Mark: "The Who are probably my favourite band of all time, when it really comes down to songwriting and storytelling rock 'n' roll. I feel like Pete Townshend wrote really good songs, Roger Daltrey has a really rugged voice, Keith Moon had the full driving metal drums – the spine of their music is the drums. And Keith was always all over the place, it's easy to listen to The Who and not realise how crazy the drums are going 'cause he was so good weaving in crazy shit within the music. And Baba O'Riley is an amazing tune. I heard they wrote it after playing Woodstock and seeing all the American teenagers all fucked up and not paying attention to the music. There's always a good story behind their songs."
Pantera – I'm Broken
Eddie: "I used to watch MTV a lot as a kid and that video made me want to be in a band. For the whole video, from beginning to end, they're going crazy – they look like they're having so much fun just in this little basement room. It's nothing fancy whereas at the time it was nothing but fancy, expensive videos, but these guys just went in there and jammed and that's what made me really love heavy music. They're one of those bands that just couldn't give a fuck, were full of anger, but were so musically proficient."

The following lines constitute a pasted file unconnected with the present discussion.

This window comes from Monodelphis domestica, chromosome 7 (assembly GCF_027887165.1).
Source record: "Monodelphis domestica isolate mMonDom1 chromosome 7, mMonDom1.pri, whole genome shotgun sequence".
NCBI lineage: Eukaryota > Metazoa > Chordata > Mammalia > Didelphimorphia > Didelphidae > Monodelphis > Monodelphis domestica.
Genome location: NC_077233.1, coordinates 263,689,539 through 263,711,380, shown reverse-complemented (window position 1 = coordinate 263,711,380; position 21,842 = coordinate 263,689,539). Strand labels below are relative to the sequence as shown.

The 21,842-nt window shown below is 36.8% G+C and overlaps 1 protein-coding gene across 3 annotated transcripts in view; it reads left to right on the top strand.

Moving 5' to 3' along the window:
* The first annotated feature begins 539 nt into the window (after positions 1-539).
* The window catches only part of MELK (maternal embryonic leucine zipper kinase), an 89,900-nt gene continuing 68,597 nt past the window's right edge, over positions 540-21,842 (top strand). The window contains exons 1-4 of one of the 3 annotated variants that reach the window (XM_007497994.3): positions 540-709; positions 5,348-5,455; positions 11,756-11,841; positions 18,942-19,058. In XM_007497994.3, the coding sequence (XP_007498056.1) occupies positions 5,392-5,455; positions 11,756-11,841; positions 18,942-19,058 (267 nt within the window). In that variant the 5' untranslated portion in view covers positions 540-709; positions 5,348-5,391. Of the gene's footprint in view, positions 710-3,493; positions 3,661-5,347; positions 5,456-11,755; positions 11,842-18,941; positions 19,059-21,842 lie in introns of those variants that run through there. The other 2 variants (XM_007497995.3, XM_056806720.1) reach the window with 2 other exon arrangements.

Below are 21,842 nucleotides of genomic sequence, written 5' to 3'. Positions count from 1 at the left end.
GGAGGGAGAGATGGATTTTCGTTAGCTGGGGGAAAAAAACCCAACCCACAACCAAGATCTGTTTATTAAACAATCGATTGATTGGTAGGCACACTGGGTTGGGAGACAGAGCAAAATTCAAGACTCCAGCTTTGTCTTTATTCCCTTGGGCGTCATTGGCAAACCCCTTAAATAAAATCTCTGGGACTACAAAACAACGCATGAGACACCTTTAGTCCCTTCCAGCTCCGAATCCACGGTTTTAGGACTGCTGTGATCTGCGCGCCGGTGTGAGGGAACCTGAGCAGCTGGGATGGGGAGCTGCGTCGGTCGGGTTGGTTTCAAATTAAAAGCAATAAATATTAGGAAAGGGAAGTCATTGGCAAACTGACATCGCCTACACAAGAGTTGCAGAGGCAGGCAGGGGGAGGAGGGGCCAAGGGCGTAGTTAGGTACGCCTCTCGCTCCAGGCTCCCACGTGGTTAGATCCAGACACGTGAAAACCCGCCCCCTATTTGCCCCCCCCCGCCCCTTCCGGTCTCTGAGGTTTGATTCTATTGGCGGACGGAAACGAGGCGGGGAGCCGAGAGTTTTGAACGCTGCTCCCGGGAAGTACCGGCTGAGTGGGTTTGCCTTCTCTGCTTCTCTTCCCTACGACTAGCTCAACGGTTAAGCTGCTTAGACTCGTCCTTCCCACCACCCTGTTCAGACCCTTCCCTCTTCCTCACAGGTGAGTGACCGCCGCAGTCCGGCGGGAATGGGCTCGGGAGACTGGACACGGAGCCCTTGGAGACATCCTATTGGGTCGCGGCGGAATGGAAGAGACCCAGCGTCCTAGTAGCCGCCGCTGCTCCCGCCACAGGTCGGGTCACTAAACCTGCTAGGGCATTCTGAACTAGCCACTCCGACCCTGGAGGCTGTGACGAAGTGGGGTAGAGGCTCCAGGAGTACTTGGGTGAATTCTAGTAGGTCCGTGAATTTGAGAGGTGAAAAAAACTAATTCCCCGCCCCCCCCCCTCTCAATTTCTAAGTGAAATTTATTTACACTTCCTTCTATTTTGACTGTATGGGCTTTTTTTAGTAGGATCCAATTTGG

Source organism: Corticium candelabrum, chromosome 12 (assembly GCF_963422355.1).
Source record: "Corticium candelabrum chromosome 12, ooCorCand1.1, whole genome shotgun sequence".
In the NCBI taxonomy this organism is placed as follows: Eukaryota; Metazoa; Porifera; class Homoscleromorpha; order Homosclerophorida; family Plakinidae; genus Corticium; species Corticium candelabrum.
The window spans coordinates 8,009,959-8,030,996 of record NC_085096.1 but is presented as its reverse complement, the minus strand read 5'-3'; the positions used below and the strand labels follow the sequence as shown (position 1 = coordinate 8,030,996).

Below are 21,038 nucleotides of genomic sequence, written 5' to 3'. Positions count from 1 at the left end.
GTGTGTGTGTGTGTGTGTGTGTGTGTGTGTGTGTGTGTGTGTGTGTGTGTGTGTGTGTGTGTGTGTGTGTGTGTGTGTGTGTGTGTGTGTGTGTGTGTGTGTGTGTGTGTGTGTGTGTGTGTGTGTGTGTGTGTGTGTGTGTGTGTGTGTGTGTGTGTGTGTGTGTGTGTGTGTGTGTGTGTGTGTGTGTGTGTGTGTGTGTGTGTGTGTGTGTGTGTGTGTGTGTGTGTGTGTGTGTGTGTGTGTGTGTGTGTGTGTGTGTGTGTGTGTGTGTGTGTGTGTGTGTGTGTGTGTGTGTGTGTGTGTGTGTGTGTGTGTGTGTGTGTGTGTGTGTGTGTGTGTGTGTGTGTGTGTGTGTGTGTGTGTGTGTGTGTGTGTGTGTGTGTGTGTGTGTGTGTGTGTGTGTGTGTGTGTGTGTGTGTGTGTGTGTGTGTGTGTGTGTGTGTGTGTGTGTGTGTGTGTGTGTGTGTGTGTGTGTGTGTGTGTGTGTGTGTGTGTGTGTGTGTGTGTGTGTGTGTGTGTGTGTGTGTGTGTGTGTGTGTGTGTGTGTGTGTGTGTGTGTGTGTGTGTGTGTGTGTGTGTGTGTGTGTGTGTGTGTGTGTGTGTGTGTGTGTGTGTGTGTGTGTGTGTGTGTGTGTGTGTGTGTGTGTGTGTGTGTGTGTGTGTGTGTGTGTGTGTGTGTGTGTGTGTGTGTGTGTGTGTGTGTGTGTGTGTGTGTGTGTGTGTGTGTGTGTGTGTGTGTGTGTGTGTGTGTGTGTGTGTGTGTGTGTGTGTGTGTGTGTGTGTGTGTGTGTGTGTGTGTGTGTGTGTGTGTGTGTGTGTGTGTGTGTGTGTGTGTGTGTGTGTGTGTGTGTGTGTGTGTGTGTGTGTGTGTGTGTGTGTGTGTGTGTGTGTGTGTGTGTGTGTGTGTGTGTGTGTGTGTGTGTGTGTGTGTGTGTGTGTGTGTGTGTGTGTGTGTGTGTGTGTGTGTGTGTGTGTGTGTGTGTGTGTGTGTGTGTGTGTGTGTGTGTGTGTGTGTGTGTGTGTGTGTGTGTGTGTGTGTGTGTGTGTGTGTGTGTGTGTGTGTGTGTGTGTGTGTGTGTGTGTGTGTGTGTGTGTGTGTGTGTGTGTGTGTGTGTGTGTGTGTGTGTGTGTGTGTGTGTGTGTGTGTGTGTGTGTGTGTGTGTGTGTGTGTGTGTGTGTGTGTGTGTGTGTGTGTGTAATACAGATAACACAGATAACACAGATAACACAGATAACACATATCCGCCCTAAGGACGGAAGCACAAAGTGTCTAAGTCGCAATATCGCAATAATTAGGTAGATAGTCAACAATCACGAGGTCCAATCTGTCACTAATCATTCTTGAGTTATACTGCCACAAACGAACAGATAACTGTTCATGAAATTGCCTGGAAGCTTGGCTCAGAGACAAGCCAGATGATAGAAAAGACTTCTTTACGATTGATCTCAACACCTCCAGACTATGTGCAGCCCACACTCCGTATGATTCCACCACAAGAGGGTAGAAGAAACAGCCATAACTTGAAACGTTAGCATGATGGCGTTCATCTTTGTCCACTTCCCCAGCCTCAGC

Black Sabbath – A National Acrobat
Mark: "It's got a bluesy groove that's kind of a breakdown. Then it goes into the riff that's heavy as hell. People always cover Sabbath but I've never heard anybody cover that song. Maybe we'll cover it someday, I jam it all the time."
The Beatles – Hey Jude
Eddie: "They're the first band that got me into rock 'n' roll and the 'alternative' music style. My mom was really into The Beatles and she had this double-disc Best Of The Beatles and we'd listen to them all the time. I remember one day she told me the story behind the record... She had a big record collection at home but her house got robbed and they took every one of her records, thousands of dollars worth in the '70s, but this record remained. The song Hey Jude always reminds me of my mom, and I have a tattoo on my chest that's dedicated to my mom including the beginning notes to Hey Jude."